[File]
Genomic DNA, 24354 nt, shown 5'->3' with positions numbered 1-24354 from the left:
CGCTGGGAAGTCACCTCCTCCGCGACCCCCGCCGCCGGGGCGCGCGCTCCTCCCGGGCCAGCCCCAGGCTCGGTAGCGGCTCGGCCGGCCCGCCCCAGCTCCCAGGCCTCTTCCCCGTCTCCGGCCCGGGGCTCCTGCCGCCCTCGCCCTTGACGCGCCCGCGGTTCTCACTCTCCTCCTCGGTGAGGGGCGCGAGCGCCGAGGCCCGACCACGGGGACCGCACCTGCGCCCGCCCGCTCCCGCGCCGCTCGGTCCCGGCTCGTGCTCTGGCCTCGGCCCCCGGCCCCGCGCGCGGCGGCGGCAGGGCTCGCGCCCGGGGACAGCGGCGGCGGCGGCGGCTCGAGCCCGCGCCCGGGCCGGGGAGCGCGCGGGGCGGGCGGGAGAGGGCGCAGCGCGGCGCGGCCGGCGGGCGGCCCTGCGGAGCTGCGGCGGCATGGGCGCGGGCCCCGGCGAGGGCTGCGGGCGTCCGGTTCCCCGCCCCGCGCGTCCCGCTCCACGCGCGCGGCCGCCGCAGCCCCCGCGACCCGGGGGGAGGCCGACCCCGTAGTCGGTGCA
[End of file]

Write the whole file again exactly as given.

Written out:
Genomic DNA, 24354 nt, shown 5'->3' with positions numbered 1-24354 from the left:
CGCTGGGAAGTCACCTCCTCCGCGACCCCCGCCGCCGGGGCGCGCGCTCCTCCCGGGCCAGCCCCAGGCTCGGTAGCGGCTCGGCCGGCCCGCCCCAGCTCCCAGGCCTCTTCCCCGTCTCCGGCCCGGGGCTCCTGCCGCCCTCGCCCTTGACGCGCCCGCGGTTCTCACTCTCCTCCTCGGTGAGGGGCGCGAGCGCCGAGGCCCGACCACGGGGACCGCACCTGCGCCCGCCCGCTCCCGCGCCGCTCGGTCCCGGCTCGTGCTCTGGCCTCGGCCCCCGGCCCCGCGCGCGGCGGCGGCAGGGCTCGCGCCCGGGGACAGCGGCGGCGGCGGCGGCTCGAGCCCGCGCCCGGGCCGGGGAGCGCGCGGGGCGGGCGGGAGAGGGCGCAGCGCGGCGCGGCCGGCGGGCGGCCCTGCGGAGCTGCGGCGGCATGGGCGCGGGCCCCGGCGAGGGCTGCGGGCGTCCGGTTCCCCGCCCCGCGCGTCCCGCTCCACGCGCGCGGCCGCCGCAGCCCCCGCGACCCGGGGGGAGGCCGACCCCGTAGTCGGTGCA